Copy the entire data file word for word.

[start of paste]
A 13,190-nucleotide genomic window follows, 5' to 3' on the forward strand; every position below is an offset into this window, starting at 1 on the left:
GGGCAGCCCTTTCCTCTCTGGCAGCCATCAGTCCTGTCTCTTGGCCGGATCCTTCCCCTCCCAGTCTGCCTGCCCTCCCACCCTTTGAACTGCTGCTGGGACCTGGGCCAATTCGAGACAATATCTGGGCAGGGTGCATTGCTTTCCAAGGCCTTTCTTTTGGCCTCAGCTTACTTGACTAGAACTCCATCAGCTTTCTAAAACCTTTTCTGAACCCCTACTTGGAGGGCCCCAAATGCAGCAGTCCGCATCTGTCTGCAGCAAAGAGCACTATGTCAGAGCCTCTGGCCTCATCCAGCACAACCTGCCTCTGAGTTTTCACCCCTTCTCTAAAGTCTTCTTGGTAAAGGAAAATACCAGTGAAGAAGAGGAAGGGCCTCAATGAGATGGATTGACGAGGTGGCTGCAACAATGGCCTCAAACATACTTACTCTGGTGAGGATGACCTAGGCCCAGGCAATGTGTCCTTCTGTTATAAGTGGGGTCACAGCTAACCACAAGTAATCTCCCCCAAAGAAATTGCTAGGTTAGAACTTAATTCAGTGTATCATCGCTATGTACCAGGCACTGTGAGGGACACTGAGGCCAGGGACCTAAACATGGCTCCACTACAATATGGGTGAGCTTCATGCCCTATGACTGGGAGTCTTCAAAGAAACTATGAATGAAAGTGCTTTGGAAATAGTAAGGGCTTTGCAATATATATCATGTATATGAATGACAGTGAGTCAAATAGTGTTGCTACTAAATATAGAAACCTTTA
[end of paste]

A 13,190-nucleotide genomic window follows, 5' to 3' on the forward strand; every position below is an offset into this window, starting at 1 on the left:
GGGCAGCCCTTTCCTCTCTGGCAGCCATCAGTCCTGTCTCTTGGCCGGATCCTTCCCCTCCCAGTCTGCCTGCCCTCCCACCCTTTGAACTGCTGCTGGGACCTGGGCCAATTCGAGACAATATCTGGGCAGGGTGCATTGCTTTCCAAGGCCTTTCTTTTGGCCTCAGCTTACTTGACTAGAACTCCATCAGCTTTCTAAAACCTTTTCTGAACCCCTACTTGGAGGGCCCCAAATGCAGCAGTCCGCATCTGTCTGCAGCAAAGAGCACTATGTCAGAGCCTCTGGCCTCATCCAGCACAACCTGCCTCTGAGTTTTCACCCCTTCTCTAAAGTCTTCTTGGTAAAGGAAAATACCAGTGAAGAAGAGGAAGGGCCTCAATGAGATGGATTGACGAGGTGGCTGCAACAATGGCCTCAAACATACTTACTCTGGTGAGGATGACCTAGGCCCAGGCAATGTGTCCTTCTGTTATAAGTGGGGTCACAGCTAACCACAAGTAATCTCCCCCAAAGAAATTGCTAGGTTAGAACTTAATTCAGTGTATCATCGCTATGTACCAGGCACTGTGAGGGACACTGAGGCCAGGGACCTAAACATGGCTCCACTACAATATGGGTGAGCTTCATGCCCTATGACTGGGAGTCTTCAAAGAAACTATGAATGAAAGTGCTTTGGAAATAGTAAGGGCTTTGCAATATATATCATGTATATGAATGACAGTGAGTCAAATAGTGTTGCTACTAAATATAGAAACCTTTA